A Danish teaching association wants cartoons of the Prophet Mohamed to be included in public school textbooks.
Religionslærerforeningen, or the Association of Religious Education Teachers has urged that the cartoons be incorporated into teaching materials “sooner rather than later," according to the Copenhagen Post.
The association’s President John Rydahl said that: “’The Mohamedad crisis’ is an obvious issue in religious education, and it amazes me that there hasn’t yet been a textbook with the drawings.”
Several political parties including the Social Democrats, the Danish People’s Party (DPP) and the Conservative People’s Party have voiced their support for the idea.
Conservative party spokesman Mai Mercado said that she believed that it would be “quite natural” for schools to use the cartoons.
However she added that “There is a freedom of method that means that the teachers have a right to use other material should they choose to do so.”
In contrast to the Mercado’s party, DF believes that the illustrations should be obligatory learning in public school classes and that they should be taught in religious studies rather than history classes.
Martin Henriksen, the immigration spokesman for DF said: “One of our time’s great challenges is the threat from Islamism and the pressures on rights of freedom that have built up over many years.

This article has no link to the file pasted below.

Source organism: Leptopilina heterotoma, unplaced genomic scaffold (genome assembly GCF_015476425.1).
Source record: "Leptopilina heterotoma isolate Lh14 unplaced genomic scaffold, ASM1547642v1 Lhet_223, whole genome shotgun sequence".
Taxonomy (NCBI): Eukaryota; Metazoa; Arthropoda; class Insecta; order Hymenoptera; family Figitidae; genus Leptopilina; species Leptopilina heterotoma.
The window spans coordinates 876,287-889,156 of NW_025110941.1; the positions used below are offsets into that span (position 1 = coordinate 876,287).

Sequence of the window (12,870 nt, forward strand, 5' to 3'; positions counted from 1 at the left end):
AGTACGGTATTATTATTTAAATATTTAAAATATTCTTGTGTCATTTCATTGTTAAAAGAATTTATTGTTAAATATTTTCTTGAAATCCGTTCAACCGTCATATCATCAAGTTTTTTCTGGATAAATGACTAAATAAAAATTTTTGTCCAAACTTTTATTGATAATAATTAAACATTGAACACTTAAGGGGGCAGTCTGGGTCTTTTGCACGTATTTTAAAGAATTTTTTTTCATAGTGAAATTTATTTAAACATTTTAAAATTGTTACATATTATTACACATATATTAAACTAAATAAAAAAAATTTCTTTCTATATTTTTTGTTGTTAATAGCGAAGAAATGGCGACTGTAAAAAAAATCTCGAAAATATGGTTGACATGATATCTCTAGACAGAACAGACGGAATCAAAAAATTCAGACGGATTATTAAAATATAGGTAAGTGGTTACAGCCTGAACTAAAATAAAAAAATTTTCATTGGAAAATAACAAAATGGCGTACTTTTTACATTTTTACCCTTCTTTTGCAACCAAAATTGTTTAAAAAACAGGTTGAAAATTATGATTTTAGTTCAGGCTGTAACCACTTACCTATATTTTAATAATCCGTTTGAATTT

“If they really do want to do something right, in terms of making sure that the students, including those of an Islamic background, know the rights of freedom that we have in Denmark they should go all the way.”
The cartoons were first published in Denmark’s Jylland's Posten newspaper in 2005 and sparked violent protests in a number of Muslim countries.
In February a gunman opened fire on people attending a free-speech debate in a Copenhagen café, killing one person. Cartoonist Lars Vilks, who drew the original cartoons, said that he believed that he was the target of the attack.
A number of school’s already teach the Mohammed Crisis as part of their History or Social Studies classes or Christian Instruction in Grade 9 (equivalent to Year 11) however it is not obligatory and the cartoons themselves are not printed.
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